including steeply pitched roofs incorporating gable ends. Exterior finishing will feature a
combination of materials in neutral and earth tone colours, including stone, wood
trims/fascias/brackets, vinyl, wall shingles, board and batten siding and architectural asphalt roof
shingles.

The proposed building height (3 storeys), site coverage (35%) and building siting comply with the
CD-77 zoning provisions.

The architects’ design rationale states:

“The buildings are traditional in character, respectful of the rural history of Langley. Sloping roofs,
cupola style roof elements are reminders of the simple utilitarian structures of the Fraser Valley.
The simple massing is articulated with a variety of windows and bay windows. Entrance porches at
the ground level welcome both residents and visitors and provide a street presence to complement
the neighbourhood. A mix of board and batten and horizontal siding is accented by shingled wall
and column elements. Warm earth tones are used throughout.

Through the ISDC process, extensive landscaping has been provided and significant trees have
been retained at the northwest corner of the site. In addition to the child friendly play areas, private
outdoor space available to each unit is to be well landscaped in order to ensure that this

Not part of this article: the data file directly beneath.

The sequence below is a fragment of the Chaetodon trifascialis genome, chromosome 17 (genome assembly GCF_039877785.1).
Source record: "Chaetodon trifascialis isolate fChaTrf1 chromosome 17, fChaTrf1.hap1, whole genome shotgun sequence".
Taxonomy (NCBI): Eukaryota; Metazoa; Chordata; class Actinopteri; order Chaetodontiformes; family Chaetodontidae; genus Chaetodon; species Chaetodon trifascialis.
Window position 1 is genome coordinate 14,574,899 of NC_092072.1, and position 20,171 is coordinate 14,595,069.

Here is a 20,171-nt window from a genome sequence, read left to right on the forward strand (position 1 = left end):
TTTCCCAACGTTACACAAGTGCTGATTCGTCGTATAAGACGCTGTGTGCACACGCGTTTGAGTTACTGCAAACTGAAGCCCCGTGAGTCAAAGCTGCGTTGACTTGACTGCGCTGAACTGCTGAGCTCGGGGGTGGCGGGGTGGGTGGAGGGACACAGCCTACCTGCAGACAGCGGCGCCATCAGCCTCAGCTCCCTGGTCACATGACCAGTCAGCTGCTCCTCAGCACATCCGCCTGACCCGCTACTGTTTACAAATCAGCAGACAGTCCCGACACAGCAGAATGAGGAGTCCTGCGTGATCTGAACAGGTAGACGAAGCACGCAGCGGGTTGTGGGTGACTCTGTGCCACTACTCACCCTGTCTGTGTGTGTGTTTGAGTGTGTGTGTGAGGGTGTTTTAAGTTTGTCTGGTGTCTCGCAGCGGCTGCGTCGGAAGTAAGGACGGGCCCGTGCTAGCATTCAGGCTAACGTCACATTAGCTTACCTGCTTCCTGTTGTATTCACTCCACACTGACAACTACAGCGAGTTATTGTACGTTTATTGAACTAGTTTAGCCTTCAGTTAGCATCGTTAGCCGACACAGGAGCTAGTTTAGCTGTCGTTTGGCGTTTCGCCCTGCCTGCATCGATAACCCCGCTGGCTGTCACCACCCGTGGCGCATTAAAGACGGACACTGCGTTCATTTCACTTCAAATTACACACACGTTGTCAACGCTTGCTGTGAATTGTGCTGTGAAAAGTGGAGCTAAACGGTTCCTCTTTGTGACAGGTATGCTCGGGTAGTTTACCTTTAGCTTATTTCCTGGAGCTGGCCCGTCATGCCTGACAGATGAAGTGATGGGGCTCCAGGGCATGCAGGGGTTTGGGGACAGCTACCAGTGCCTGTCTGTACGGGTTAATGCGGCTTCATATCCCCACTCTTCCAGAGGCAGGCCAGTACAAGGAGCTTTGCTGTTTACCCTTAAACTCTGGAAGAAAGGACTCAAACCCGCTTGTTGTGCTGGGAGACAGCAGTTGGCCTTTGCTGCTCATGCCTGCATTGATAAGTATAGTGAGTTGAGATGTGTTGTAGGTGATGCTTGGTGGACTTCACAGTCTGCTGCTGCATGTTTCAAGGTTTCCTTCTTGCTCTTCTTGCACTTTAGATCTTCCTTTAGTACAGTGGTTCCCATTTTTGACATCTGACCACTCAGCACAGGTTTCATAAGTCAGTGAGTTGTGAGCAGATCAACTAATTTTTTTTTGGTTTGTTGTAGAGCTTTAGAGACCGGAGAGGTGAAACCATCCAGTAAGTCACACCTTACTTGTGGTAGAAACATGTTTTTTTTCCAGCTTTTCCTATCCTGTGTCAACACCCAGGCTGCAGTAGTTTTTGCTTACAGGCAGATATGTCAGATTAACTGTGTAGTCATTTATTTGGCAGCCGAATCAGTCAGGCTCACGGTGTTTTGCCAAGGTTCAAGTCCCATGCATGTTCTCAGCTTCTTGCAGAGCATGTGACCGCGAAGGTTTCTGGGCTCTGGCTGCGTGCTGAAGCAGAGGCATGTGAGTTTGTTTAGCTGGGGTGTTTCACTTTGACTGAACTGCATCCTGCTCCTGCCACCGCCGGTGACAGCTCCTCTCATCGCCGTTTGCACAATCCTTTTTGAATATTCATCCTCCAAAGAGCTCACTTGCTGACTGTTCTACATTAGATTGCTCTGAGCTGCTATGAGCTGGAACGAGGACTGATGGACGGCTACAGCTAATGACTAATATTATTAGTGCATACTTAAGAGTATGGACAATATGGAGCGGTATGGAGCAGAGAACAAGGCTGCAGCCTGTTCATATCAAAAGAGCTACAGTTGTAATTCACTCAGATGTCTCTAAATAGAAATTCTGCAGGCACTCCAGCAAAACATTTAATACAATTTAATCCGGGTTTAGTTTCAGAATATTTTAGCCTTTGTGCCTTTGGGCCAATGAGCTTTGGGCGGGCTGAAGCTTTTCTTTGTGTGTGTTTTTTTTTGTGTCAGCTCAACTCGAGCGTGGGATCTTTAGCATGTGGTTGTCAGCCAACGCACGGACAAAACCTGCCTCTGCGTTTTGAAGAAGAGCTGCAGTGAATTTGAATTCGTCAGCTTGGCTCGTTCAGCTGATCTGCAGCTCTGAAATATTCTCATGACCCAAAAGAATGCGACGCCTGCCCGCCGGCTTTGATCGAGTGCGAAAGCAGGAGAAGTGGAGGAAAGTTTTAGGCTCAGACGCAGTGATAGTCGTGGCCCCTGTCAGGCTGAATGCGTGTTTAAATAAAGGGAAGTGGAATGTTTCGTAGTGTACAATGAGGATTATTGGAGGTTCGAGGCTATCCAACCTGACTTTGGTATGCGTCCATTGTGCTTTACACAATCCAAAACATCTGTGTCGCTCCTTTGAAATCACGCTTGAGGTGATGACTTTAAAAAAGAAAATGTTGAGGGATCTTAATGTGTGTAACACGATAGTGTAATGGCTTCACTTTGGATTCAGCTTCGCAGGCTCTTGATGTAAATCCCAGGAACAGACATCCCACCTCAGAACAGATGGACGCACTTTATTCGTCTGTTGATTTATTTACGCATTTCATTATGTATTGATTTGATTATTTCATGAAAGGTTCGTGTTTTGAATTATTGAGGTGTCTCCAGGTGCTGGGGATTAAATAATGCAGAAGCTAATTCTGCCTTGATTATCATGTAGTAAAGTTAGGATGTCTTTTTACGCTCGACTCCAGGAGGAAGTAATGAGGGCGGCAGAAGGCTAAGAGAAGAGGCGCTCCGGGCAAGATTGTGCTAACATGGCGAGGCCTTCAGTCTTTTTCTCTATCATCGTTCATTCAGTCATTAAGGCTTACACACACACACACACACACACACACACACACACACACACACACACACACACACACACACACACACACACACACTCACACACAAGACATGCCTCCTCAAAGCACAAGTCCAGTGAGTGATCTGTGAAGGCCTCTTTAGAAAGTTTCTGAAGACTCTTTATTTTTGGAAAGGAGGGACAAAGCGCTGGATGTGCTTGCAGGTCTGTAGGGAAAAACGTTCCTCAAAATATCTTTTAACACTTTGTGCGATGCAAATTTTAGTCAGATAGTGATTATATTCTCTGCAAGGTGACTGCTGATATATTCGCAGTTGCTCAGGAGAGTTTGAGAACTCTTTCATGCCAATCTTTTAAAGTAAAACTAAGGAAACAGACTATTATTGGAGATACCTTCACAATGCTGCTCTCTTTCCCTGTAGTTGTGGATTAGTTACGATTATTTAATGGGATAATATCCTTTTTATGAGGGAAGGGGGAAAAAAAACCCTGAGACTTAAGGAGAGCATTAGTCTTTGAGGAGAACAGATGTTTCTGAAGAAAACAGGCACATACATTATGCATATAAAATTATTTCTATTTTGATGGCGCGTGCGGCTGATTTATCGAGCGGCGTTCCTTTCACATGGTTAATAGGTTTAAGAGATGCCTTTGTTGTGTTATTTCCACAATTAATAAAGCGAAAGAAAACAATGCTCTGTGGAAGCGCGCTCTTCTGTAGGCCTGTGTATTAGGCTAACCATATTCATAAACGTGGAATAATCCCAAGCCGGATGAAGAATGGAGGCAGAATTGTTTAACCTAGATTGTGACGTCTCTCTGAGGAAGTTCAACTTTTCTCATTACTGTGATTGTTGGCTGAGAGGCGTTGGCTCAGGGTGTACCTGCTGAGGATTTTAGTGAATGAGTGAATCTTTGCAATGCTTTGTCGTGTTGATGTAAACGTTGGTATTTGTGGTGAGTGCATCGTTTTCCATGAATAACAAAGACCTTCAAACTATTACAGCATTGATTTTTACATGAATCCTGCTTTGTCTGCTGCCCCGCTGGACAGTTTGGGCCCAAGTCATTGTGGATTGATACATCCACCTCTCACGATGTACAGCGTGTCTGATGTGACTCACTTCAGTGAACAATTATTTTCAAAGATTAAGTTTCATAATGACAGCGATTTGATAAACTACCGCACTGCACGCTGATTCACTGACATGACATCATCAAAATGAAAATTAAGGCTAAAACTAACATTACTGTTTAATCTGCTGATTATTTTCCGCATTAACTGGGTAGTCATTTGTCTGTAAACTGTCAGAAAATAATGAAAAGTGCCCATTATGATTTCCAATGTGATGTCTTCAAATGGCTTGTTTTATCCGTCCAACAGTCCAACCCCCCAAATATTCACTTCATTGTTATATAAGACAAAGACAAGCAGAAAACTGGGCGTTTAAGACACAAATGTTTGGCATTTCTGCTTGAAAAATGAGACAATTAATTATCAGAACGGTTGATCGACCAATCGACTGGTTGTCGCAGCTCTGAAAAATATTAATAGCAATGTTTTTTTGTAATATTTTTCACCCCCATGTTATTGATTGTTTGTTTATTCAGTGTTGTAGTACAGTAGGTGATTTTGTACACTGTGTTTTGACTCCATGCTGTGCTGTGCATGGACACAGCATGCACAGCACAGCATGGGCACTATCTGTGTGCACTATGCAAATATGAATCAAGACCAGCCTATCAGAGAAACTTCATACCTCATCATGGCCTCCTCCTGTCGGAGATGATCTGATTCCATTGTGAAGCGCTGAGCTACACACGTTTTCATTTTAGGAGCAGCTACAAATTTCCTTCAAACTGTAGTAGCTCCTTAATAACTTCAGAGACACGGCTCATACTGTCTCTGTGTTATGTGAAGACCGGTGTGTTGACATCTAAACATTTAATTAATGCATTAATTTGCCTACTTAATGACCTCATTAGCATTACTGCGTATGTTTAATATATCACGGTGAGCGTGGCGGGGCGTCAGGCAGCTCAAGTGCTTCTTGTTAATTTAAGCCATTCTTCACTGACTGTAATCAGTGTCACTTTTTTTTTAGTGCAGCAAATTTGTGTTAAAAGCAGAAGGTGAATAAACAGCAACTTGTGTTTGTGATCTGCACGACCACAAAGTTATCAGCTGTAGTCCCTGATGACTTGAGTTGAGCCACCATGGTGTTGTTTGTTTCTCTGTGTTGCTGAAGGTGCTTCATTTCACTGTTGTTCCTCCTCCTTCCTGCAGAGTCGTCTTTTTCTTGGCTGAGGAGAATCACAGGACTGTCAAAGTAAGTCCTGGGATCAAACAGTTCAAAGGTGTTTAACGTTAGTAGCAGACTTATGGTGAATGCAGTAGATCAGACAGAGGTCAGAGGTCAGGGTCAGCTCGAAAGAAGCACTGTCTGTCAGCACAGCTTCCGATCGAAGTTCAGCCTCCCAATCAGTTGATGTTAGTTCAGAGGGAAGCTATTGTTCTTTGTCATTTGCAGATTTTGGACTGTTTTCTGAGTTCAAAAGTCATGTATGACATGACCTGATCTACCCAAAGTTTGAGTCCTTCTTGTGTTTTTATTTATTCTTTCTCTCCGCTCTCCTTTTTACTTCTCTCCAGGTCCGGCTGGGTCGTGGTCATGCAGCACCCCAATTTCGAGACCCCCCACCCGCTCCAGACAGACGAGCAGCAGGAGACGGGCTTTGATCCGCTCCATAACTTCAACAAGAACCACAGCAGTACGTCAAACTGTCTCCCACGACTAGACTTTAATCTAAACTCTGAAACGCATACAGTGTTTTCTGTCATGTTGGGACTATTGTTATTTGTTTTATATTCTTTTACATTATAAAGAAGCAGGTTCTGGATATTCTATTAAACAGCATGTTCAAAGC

development is a positive contribution to the environment.

While not formally being part of the green rating systems such as LEED and Built Green, our client
intends to follow a significant number of green strategies which contribute to neighbourhood
sustainability and a better environment. The townhome building form will provide a diversity of
housing units for the neighbourhood, giving an option for young families or families looking to
downsize. The townhome form is a density which helps to support a good transit system. The
proximity of the site adjacent to the future elementary school and park will encourage pedestrian

Page 81 of 241
G.2
Rezoning/OCP Amendment Application No. 100067 and
Development Permit No. 100580
(Royale Properties (Yorkson North) Ltd.)
Page 15